Ironically, while many in the biotech industry defend the view that patenting will boost research, there are probably just as many who think it will have an adverse effect. Jon Merz of the University of Pennsylvania School of Medicine, for example, thinks “the red tape could discourage independent biomedical research, or at least slow it down.” Any number of patents may have been issued (or be pending) relative to a particular gene or disease. In effect, Merz says, “it’s like working in a minefield, because you don’t know who else has worked on this and what they own and how that will affect what you’re doing.”
It’s not uncommon for researchers to have to secure dozens of licenses from private firms before they conduct their studies. “You have to tread on the territory of other people in order to access patented DNA sequences—assuming they’re willing to give you licenses,” says Merz. “If somebody’s not willing to license you, you may be blocked.”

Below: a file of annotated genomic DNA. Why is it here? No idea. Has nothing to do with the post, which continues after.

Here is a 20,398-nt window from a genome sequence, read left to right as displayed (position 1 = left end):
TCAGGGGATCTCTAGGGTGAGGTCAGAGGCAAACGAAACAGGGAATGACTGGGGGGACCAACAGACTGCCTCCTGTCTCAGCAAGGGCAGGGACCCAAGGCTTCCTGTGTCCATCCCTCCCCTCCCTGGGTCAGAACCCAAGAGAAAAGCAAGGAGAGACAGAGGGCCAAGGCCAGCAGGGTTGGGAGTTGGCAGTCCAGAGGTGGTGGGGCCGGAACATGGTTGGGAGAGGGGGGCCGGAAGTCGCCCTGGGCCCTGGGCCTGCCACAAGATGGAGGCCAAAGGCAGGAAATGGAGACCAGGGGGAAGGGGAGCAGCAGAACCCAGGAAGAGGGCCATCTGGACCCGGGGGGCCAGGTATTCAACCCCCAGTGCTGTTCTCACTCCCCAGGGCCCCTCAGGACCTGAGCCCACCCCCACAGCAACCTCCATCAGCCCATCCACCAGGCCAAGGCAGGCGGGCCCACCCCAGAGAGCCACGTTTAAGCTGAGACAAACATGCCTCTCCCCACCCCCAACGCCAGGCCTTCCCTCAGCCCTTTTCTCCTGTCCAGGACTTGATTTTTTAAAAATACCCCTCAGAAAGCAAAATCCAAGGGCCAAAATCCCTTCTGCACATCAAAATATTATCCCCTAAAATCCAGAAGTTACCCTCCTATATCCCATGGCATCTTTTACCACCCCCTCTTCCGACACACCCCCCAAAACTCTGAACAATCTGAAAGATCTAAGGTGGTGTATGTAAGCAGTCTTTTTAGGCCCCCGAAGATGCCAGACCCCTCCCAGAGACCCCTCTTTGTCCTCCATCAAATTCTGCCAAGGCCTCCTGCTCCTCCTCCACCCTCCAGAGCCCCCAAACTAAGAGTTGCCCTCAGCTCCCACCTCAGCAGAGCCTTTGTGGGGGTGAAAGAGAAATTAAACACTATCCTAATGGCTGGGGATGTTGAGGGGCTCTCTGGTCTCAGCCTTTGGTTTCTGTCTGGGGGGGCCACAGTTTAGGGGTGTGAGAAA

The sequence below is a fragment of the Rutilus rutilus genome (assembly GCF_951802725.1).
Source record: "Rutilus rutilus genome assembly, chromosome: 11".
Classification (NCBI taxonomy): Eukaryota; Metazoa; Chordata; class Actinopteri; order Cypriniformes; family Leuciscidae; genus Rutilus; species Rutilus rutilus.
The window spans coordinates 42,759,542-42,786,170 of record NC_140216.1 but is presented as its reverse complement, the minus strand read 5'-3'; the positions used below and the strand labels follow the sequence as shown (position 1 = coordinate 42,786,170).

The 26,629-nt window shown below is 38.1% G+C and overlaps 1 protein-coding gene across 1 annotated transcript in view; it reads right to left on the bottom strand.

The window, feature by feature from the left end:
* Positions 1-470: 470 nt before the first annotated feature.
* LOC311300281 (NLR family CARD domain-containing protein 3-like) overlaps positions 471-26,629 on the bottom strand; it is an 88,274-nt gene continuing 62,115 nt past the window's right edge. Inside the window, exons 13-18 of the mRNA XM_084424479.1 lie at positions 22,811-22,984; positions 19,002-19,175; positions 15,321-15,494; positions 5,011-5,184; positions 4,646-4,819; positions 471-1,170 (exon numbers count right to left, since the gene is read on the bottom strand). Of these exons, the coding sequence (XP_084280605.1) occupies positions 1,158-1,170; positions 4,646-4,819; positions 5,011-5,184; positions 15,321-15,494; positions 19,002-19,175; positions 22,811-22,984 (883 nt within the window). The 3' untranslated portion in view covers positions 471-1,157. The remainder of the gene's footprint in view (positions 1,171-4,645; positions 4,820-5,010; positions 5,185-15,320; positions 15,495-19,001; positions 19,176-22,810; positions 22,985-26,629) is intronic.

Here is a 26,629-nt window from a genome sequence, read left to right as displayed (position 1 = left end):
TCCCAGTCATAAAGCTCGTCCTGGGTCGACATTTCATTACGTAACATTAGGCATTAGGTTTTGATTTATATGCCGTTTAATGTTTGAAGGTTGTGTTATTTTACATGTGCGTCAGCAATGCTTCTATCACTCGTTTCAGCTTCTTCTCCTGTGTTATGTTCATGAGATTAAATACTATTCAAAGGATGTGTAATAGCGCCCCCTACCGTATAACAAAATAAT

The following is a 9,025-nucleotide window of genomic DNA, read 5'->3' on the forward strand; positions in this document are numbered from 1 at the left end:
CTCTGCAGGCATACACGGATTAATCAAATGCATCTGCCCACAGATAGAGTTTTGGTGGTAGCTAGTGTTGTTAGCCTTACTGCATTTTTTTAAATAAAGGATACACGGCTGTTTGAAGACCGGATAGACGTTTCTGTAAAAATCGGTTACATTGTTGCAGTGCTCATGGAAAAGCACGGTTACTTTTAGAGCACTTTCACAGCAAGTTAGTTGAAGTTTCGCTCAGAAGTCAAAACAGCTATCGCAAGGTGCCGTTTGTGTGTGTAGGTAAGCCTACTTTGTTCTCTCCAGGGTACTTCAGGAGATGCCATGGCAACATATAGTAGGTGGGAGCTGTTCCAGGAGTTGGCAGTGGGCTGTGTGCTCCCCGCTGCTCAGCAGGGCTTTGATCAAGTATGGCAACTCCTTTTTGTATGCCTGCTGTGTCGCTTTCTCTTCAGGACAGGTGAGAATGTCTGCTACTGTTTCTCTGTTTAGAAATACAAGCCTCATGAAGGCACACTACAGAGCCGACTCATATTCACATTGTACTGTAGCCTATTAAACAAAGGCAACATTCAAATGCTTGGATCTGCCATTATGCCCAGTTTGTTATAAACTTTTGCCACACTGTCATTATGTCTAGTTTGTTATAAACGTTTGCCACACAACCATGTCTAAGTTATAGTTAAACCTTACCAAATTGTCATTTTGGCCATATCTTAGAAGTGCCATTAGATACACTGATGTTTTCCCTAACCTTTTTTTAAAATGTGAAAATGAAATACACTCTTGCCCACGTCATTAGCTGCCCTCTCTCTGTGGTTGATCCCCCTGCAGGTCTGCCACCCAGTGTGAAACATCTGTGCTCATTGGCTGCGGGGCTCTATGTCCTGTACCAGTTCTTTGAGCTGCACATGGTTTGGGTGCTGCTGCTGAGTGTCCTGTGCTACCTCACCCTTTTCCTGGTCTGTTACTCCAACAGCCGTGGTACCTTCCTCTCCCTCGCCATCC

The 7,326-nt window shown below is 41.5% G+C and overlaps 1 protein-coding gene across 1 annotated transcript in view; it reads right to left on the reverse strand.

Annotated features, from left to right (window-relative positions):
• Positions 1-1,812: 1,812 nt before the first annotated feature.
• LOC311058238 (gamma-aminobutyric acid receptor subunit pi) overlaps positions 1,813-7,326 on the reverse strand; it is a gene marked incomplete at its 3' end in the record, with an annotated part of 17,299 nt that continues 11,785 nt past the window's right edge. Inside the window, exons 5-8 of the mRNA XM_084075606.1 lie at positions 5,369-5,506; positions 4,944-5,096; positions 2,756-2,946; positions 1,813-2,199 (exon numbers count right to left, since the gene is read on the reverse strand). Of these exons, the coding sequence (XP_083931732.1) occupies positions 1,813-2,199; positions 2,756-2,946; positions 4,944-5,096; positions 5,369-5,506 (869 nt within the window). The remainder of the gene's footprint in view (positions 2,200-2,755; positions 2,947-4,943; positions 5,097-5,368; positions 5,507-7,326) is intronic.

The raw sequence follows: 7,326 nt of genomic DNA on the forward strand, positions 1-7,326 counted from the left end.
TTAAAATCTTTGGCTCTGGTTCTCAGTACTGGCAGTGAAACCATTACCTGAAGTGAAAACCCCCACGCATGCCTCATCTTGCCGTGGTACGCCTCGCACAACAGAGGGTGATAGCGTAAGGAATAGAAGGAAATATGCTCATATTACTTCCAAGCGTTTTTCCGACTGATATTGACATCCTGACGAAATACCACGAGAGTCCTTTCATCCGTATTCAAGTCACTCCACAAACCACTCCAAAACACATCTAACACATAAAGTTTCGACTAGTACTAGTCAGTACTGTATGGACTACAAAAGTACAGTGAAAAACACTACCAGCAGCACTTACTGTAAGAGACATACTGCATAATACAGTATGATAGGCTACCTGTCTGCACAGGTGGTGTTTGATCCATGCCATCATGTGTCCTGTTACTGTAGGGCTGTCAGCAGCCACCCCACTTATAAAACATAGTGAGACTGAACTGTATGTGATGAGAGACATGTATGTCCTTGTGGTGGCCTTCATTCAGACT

Alternatively, a company with a patent on a particular genetic sequence may be willing to allow others access to conduct research, but only by charging a huge licensing fee. “Under the current system, the company that owns a patent to a gene or its product may charge whatever it chooses,” notes Daniel Kevles of Yale University. This can discourage researchers from doing work in a particular area, because they simply do not have the budget to pay the licensing fees. In the United States, many researchers rely on grants from organizations such as the National Institutes of Health in order to fund their research. Such grants may not cover expensive licensing fees.
Ultimately patenting is going to affect what kinds of biomedical products and services are developed. “We all have some form of genetic misspellings in our DNA, so we all have the potential for a disease that’s caused at least in part by our own genetics,” remarks Tim Leshan of the National Human Genome Research Institute. “We want to make sure there’s enough research being done on all genes and that everyone has access to that information so they can come up with potential treatments for those diseases. If patents restrict access to that information, it could prevent a lot of this valuable research from being done.”